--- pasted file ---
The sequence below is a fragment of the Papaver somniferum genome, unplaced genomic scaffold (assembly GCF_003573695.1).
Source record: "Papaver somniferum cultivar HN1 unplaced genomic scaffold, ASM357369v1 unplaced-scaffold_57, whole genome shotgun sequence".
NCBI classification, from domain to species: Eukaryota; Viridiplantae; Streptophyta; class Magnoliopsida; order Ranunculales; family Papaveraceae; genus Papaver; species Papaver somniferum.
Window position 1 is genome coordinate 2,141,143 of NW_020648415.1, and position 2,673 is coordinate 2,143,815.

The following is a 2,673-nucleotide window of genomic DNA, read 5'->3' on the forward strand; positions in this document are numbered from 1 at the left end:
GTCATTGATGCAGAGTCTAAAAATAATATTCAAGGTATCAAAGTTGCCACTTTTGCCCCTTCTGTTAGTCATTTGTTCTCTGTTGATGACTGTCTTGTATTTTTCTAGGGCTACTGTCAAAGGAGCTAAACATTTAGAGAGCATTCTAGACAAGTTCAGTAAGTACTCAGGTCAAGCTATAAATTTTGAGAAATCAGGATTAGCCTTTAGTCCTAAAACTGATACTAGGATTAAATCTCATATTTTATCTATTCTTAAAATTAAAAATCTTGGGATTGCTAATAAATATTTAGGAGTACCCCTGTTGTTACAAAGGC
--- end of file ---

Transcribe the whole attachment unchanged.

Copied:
The sequence below is a fragment of the Papaver somniferum genome, unplaced genomic scaffold (assembly GCF_003573695.1).
Source record: "Papaver somniferum cultivar HN1 unplaced genomic scaffold, ASM357369v1 unplaced-scaffold_57, whole genome shotgun sequence".
NCBI classification, from domain to species: Eukaryota; Viridiplantae; Streptophyta; class Magnoliopsida; order Ranunculales; family Papaveraceae; genus Papaver; species Papaver somniferum.
Window position 1 is genome coordinate 2,141,143 of NW_020648415.1, and position 2,673 is coordinate 2,143,815.

The following is a 2,673-nucleotide window of genomic DNA, read 5'->3' on the forward strand; positions in this document are numbered from 1 at the left end:
GTCATTGATGCAGAGTCTAAAAATAATATTCAAGGTATCAAAGTTGCCACTTTTGCCCCTTCTGTTAGTCATTTGTTCTCTGTTGATGACTGTCTTGTATTTTTCTAGGGCTACTGTCAAAGGAGCTAAACATTTAGAGAGCATTCTAGACAAGTTCAGTAAGTACTCAGGTCAAGCTATAAATTTTGAGAAATCAGGATTAGCCTTTAGTCCTAAAACTGATACTAGGATTAAATCTCATATTTTATCTATTCTTAAAATTAAAAATCTTGGGATTGCTAATAAATATTTAGGAGTACCCCTGTTGTTACAAAGGC